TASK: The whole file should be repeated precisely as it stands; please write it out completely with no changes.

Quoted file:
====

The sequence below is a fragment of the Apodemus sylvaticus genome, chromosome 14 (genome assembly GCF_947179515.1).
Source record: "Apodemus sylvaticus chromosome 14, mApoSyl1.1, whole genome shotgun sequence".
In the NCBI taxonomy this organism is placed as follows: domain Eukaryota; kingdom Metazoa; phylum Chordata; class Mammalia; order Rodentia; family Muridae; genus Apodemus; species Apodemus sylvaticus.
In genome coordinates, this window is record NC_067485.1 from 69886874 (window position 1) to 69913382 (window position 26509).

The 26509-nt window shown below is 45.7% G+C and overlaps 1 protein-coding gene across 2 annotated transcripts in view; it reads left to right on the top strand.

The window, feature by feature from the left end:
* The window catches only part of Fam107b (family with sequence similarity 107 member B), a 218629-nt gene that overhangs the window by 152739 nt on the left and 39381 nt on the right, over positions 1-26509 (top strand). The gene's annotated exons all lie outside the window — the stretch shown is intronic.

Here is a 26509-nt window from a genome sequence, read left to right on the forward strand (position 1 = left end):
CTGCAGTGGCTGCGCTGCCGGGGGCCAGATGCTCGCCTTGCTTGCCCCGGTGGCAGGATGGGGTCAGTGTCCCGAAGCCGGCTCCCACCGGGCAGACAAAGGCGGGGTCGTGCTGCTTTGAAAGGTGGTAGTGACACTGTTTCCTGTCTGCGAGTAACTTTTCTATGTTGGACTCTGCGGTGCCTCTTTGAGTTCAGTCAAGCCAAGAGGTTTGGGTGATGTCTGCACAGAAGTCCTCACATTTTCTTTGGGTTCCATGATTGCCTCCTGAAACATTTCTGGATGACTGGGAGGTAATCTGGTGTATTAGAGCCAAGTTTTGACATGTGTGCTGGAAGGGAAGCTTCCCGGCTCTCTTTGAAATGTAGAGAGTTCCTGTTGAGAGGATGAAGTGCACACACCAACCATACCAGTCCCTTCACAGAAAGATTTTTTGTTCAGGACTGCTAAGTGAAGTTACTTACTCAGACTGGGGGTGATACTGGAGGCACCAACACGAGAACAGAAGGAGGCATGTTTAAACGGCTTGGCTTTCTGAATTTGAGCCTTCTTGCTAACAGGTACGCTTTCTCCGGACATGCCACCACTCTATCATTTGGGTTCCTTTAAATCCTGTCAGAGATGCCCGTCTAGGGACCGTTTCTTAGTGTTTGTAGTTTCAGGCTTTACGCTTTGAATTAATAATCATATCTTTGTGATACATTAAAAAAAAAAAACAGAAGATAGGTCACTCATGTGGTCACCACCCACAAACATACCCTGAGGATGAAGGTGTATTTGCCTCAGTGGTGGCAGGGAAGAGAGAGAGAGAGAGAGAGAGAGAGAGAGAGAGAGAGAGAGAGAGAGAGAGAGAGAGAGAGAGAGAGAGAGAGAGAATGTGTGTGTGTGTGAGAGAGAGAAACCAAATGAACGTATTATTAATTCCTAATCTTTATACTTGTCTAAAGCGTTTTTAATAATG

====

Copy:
The sequence below is a fragment of the Apodemus sylvaticus genome, chromosome 14 (genome assembly GCF_947179515.1).
Source record: "Apodemus sylvaticus chromosome 14, mApoSyl1.1, whole genome shotgun sequence".
In the NCBI taxonomy this organism is placed as follows: domain Eukaryota; kingdom Metazoa; phylum Chordata; class Mammalia; order Rodentia; family Muridae; genus Apodemus; species Apodemus sylvaticus.
In genome coordinates, this window is record NC_067485.1 from 69886874 (window position 1) to 69913382 (window position 26509).

The 26509-nt window shown below is 45.7% G+C and overlaps 1 protein-coding gene across 2 annotated transcripts in view; it reads left to right on the top strand.

The window, feature by feature from the left end:
* The window catches only part of Fam107b (family with sequence similarity 107 member B), a 218629-nt gene that overhangs the window by 152739 nt on the left and 39381 nt on the right, over positions 1-26509 (top strand). The gene's annotated exons all lie outside the window — the stretch shown is intronic.

Here is a 26509-nt window from a genome sequence, read left to right on the forward strand (position 1 = left end):
CTGCAGTGGCTGCGCTGCCGGGGGCCAGATGCTCGCCTTGCTTGCCCCGGTGGCAGGATGGGGTCAGTGTCCCGAAGCCGGCTCCCACCGGGCAGACAAAGGCGGGGTCGTGCTGCTTTGAAAGGTGGTAGTGACACTGTTTCCTGTCTGCGAGTAACTTTTCTATGTTGGACTCTGCGGTGCCTCTTTGAGTTCAGTCAAGCCAAGAGGTTTGGGTGATGTCTGCACAGAAGTCCTCACATTTTCTTTGGGTTCCATGATTGCCTCCTGAAACATTTCTGGATGACTGGGAGGTAATCTGGTGTATTAGAGCCAAGTTTTGACATGTGTGCTGGAAGGGAAGCTTCCCGGCTCTCTTTGAAATGTAGAGAGTTCCTGTTGAGAGGATGAAGTGCACACACCAACCATACCAGTCCCTTCACAGAAAGATTTTTTGTTCAGGACTGCTAAGTGAAGTTACTTACTCAGACTGGGGGTGATACTGGAGGCACCAACACGAGAACAGAAGGAGGCATGTTTAAACGGCTTGGCTTTCTGAATTTGAGCCTTCTTGCTAACAGGTACGCTTTCTCCGGACATGCCACCACTCTATCATTTGGGTTCCTTTAAATCCTGTCAGAGATGCCCGTCTAGGGACCGTTTCTTAGTGTTTGTAGTTTCAGGCTTTACGCTTTGAATTAATAATCATATCTTTGTGATACATTAAAAAAAAAAAACAGAAGATAGGTCACTCATGTGGTCACCACCCACAAACATACCCTGAGGATGAAGGTGTATTTGCCTCAGTGGTGGCAGGGAAGAGAGAGAGAGAGAGAGAGAGAGAGAGAGAGAGAGAGAGAGAGAGAGAGAGAGAGAGAGAGAGAGAGAGAGAGAGAATGTGTGTGTGTGTGAGAGAGAGAAACCAAATGAACGTATTATTAATTCCTAATCTTTATACTTGTCTAAAGCGTTTTTAATAATG